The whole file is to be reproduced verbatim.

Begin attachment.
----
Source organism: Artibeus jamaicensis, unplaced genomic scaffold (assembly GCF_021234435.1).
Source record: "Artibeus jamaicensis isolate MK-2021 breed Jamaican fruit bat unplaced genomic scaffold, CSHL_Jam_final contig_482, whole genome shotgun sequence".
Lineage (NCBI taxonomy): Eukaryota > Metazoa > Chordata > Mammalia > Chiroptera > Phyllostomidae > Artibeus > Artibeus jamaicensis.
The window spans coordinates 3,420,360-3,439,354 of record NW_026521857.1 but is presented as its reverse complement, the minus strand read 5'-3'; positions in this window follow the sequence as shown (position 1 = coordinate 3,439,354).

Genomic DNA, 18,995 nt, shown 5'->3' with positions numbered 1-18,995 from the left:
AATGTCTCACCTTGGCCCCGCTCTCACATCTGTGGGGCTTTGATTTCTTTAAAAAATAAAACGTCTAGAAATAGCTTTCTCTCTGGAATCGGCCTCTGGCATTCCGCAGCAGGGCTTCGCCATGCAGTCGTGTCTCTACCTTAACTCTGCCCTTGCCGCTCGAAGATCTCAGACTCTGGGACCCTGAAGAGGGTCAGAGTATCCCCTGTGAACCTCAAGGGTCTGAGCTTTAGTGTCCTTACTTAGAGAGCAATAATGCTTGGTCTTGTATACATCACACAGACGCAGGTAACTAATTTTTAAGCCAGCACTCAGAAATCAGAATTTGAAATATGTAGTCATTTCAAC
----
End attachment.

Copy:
Source organism: Artibeus jamaicensis, unplaced genomic scaffold (assembly GCF_021234435.1).
Source record: "Artibeus jamaicensis isolate MK-2021 breed Jamaican fruit bat unplaced genomic scaffold, CSHL_Jam_final contig_482, whole genome shotgun sequence".
Lineage (NCBI taxonomy): Eukaryota > Metazoa > Chordata > Mammalia > Chiroptera > Phyllostomidae > Artibeus > Artibeus jamaicensis.
The window spans coordinates 3,420,360-3,439,354 of record NW_026521857.1 but is presented as its reverse complement, the minus strand read 5'-3'; positions in this window follow the sequence as shown (position 1 = coordinate 3,439,354).

Genomic DNA, 18,995 nt, shown 5'->3' with positions numbered 1-18,995 from the left:
AATGTCTCACCTTGGCCCCGCTCTCACATCTGTGGGGCTTTGATTTCTTTAAAAAATAAAACGTCTAGAAATAGCTTTCTCTCTGGAATCGGCCTCTGGCATTCCGCAGCAGGGCTTCGCCATGCAGTCGTGTCTCTACCTTAACTCTGCCCTTGCCGCTCGAAGATCTCAGACTCTGGGACCCTGAAGAGGGTCAGAGTATCCCCTGTGAACCTCAAGGGTCTGAGCTTTAGTGTCCTTACTTAGAGAGCAATAATGCTTGGTCTTGTATACATCACACAGACGCAGGTAACTAATTTTTAAGCCAGCACTCAGAAATCAGAATTTGAAATATGTAGTCATTTCAAC